The Ecrans Noirs Film that ended on July 21, 2018 in Cameroon’s capital Yaoundé is aimed at promoting African cinema.
The highlight of the festival was the closing ceremony. There was elegance all over the palais du congress where the event took place and those who attended had this to say:
‘‘It was a very beautiful experience for us, very beautiful meetings with filmmakers from Africa and elsewhere and next to a very beautiful Brazilian lady for example. A very beautiful festival. I’ve seen some beautiful movies. I even watched a movie that made me cry. I saw a very high quality Cameroonian films of young courageous producers and magnificent actors. I didn’t know that Cameroon had such dynamism in cinema,’‘ said Thomas Grand, a film director from France.
“I think the event was great. What I saw tonight is very encouraging for the film industry in Central Africa and in Africa in general. We see that many partners are interested, investing money to give prizes to people that are putting effort to develop the movie industry. So I think its very encouraging and if we continue like that, its going to strengthen the entertainment industry. And its beneficial for Africa, for our kids because we need to create content. We’re growing Africa, and we need to have more and more content for our TV,” said Patric Simo, a consultant in the banking industry,who also attended the event.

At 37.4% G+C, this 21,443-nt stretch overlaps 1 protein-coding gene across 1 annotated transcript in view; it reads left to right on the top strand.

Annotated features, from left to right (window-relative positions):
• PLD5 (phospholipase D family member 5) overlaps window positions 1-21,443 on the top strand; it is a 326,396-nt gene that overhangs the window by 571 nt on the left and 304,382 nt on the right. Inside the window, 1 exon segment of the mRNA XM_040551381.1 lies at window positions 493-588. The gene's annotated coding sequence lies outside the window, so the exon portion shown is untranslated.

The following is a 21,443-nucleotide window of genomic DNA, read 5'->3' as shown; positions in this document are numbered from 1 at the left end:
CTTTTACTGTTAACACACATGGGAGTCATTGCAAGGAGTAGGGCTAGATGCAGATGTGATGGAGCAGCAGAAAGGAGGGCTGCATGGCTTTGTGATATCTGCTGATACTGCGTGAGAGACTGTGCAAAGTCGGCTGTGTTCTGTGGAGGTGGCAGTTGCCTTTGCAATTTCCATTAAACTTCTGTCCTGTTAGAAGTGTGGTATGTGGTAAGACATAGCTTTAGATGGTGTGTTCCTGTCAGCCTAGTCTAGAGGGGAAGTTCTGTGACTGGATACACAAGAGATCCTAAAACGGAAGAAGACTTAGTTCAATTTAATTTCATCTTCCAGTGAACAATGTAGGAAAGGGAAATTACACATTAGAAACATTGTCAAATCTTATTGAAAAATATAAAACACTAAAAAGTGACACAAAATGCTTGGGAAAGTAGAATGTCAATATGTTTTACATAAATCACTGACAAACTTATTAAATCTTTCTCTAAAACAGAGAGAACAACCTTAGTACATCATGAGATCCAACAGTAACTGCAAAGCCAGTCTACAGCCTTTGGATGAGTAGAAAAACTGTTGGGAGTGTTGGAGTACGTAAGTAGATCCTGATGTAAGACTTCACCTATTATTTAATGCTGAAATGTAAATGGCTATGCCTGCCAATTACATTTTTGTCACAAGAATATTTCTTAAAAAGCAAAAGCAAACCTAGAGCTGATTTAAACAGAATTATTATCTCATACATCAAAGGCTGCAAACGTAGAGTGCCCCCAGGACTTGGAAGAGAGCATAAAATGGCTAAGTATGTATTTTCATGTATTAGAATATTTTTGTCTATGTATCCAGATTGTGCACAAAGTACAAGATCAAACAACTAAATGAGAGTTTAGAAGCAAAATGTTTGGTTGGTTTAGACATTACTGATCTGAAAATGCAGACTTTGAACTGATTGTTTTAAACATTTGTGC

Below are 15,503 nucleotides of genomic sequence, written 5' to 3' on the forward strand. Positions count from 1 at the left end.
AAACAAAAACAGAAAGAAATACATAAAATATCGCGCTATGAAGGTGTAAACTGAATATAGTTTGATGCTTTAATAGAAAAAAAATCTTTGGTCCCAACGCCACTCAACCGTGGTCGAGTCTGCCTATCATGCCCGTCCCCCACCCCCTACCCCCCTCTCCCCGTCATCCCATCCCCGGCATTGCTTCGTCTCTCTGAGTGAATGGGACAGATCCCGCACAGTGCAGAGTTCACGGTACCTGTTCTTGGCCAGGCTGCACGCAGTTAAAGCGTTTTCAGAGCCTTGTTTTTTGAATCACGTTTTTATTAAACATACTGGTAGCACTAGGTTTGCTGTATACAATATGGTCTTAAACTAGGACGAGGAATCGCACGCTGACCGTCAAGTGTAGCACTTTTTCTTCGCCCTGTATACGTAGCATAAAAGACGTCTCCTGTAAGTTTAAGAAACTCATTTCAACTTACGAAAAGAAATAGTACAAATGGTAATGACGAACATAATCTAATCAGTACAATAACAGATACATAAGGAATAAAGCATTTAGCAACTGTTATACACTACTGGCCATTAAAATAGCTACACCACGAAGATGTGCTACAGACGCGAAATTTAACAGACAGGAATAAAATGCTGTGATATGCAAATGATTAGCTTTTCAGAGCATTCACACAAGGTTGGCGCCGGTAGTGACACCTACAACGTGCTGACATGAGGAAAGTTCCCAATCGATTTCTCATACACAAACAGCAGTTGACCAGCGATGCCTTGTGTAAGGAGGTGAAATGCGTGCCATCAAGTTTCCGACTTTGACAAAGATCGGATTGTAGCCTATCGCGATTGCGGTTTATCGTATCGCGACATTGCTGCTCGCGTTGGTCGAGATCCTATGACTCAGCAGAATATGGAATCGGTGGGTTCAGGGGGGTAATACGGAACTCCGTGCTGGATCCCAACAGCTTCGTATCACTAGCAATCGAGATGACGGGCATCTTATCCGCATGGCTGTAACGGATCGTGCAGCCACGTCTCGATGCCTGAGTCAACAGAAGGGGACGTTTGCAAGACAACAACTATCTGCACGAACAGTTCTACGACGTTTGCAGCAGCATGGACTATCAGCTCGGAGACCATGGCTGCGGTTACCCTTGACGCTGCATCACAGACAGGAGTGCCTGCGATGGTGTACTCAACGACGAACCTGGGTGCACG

“A very beautiful festival. There were a lot of interesting films. This year really there were a lot of interesting films and it was a very good competition and the best won it is very good. I hope that next year there will still be beautiful films. And I thank the organisers for inviting us and making us spend a very good time of great meetings, exchanges and I hope that next year it will be even better,” said Habbi Touré, an actress from the Central African Republic.
Awards were given to the participants with the best works in the different categories and the Ecran d’Or, the golden screen award, went to DRC’s Machérie Ekwa Bahango for her film Mak’ila.
The Cameroonians who were awarded used the platform to express their sentiments regarding the Anglophone crisis currently going on in the country. Let’s listen to a few of them.
The event organisers were satisfied with how the festival took place and have even started planning for the 23rd edition of the festival.
This is what the founder of the Ecrans Noirs Film Festival, Basseck Ba Kobhio had to say:
“To say that if it was a success, I won’t be happy because we still have a lot to do. No. You know, work done is never perfect. There is room for improvement. There are many things to improve. But you know, what is a festival? it’s the quality of the films first, I think there were good films. It’s the quality of the guests. Everyone was nice. Even journalists like you were very nice. It’s the quality of the organization, we still have things to improve.”
The theme of this year’s edition was “cinema and politics” which the organisers say was relevant due to the current political issues in most African countries.
According to them, cinema can be part of the solution of helping to ensure that Africans have access to diverse cultures through film broadcasting which favours a better understanding of others hence help in overcoming the political and social challenges the continent is faced with. @BahatiLinnete